If there’s one player on the roster on whom the Toronto Raptors have pinned their hopes high, it’s their tiny point guard, Kyle Lowry. Is he up to the task?
Kyle has all the talent and desire one could ask for. He’s quick and fearless (as evidenced by his impressive rebounding numbers), he can pass and shoot the ball at a very high level, and he’s a more than adequate defender. So why did first the Memphis Grizzlies, then the Houston Rockets, give up on him? Lowry came to the Raps in a gift box – the price for a veteran point guard was our 2013 first-round draft pick and Gary Forbes (yes…that Gary Forbes).
The point guard position demands a thinker; the PG calls the plays, and handles the ball more than anyone else. There seems little doubt Kyle is a bright man; perhaps as a result, he has acquired a reputation as a thorn in the side of his coach. He clashed with Houston coach Kevin McHale, and whispers from the Toronto bench indicated he was doing the same with Dwane Casey. Presumably coach and player have reached a detente, as Kyle is clearly the number one PG, and has been since Jose Calderon was exiled to Detroit. Kyle’s backups are D.J. Augustin and Dwight Buycks, neither of whom is a threat.
Kyle is hard to watch a lot of the time. He’s occasionally reckless with his ball-handling, leading to an unacceptable 2.77 assists-to-turnovers ratio. Admittedly we’ve been spoiled for years. Calderon ended the season at 4.11, second in the NBA to Chris Paul. While Kyle enjoyed his ’10-’11 season, scoring over a thousand points and shooting 37.6% from distance, he hasn’t approached those numbers since. Only once in his career has he been healthy enough to dress for every game.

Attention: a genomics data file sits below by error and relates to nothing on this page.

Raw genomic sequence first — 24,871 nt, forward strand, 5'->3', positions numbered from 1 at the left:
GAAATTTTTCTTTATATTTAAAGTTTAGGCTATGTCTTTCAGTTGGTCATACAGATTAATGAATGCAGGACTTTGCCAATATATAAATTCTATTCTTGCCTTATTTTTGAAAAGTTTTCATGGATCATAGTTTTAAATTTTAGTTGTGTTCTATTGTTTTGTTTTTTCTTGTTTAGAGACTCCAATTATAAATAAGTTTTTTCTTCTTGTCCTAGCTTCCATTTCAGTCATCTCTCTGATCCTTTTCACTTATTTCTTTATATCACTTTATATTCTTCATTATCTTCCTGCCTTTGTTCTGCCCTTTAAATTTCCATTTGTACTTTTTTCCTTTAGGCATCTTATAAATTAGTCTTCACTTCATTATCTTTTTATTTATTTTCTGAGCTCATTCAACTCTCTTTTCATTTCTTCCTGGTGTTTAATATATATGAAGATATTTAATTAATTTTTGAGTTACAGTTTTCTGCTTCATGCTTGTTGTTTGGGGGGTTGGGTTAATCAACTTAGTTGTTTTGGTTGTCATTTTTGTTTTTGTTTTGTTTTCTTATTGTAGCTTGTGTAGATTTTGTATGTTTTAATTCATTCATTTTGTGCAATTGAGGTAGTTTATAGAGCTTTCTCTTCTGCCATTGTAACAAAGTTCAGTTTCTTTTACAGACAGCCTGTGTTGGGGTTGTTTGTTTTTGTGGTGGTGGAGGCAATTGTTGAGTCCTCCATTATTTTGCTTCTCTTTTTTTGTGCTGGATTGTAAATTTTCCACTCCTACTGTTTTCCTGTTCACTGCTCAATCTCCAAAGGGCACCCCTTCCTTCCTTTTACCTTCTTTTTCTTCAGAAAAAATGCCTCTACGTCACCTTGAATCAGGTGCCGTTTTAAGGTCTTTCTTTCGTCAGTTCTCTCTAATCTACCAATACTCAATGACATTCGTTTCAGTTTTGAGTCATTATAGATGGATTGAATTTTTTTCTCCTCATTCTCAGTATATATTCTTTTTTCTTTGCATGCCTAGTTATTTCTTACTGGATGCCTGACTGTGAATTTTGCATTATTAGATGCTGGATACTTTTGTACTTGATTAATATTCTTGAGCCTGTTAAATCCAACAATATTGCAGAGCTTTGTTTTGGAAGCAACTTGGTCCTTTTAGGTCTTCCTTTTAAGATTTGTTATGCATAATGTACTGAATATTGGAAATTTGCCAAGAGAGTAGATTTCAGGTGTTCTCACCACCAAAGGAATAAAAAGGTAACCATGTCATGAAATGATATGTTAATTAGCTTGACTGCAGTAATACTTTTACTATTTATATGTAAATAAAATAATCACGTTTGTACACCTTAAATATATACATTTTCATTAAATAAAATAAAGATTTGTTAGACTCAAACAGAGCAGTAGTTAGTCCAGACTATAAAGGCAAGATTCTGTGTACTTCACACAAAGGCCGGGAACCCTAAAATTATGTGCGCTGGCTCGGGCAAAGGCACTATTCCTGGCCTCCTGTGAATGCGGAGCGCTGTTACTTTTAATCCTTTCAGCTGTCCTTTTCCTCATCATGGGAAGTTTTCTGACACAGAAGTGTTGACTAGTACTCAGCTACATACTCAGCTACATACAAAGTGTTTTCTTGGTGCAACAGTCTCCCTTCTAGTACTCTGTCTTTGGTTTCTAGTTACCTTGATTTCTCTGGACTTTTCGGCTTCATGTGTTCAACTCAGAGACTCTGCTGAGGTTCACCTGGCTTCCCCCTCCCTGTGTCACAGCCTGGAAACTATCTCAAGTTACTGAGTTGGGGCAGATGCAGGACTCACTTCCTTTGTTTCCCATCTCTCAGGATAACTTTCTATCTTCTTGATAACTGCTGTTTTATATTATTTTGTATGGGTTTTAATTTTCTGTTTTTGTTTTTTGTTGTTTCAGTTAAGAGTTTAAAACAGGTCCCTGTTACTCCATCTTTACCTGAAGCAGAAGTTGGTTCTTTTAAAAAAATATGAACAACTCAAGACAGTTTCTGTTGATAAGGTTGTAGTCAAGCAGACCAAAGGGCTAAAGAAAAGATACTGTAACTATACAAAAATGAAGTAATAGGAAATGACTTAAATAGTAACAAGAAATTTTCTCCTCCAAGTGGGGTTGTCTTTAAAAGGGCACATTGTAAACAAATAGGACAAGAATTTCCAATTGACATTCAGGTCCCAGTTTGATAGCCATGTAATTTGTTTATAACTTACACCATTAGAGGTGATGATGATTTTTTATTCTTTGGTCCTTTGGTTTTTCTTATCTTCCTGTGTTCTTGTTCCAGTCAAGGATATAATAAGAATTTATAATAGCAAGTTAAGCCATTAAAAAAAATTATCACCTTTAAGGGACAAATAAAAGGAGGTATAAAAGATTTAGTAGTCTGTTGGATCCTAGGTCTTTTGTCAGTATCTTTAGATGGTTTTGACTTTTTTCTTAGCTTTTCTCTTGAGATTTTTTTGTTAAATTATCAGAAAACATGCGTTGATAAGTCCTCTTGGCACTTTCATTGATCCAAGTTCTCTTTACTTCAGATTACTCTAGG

What Kyle needs to do is dial himself down. He needs less flash, more Andre Miller-like simplicity. He needs to stop trying to second-guess his coach, and play the game; stop risking injury by trying to grab every rebound, and let his big men do the dirty work. When Kyle is on his game, the Raps are very tough to beat.
The word on the street is that Kyle has been working out in town all summer with his pal Rudy Gay, and both men are in top shape. Obviously this bodes well for the upcoming season. Kyle Lowry should be entering the prime of his career. He’s young enough to keep up with the kids, yet has the requisite experience to play his demanding position at a high level. He will be playing with teammates he’s used to, and likes (and is liked by) all of them, and he’s injury-free.
The stage has been set for an excellent season for Kyle Lowry. If he takes advantage of this extraordinary opportunity, he will lead the Raptors to the playoffs.
Brian Boake is Senior Editor for Raptors Rapture. “Like” Raptors Rapture on Facebook and follow us on Twitter @RaptorsRapture for all the latest news and updates about the best damn NBA team from Canada.
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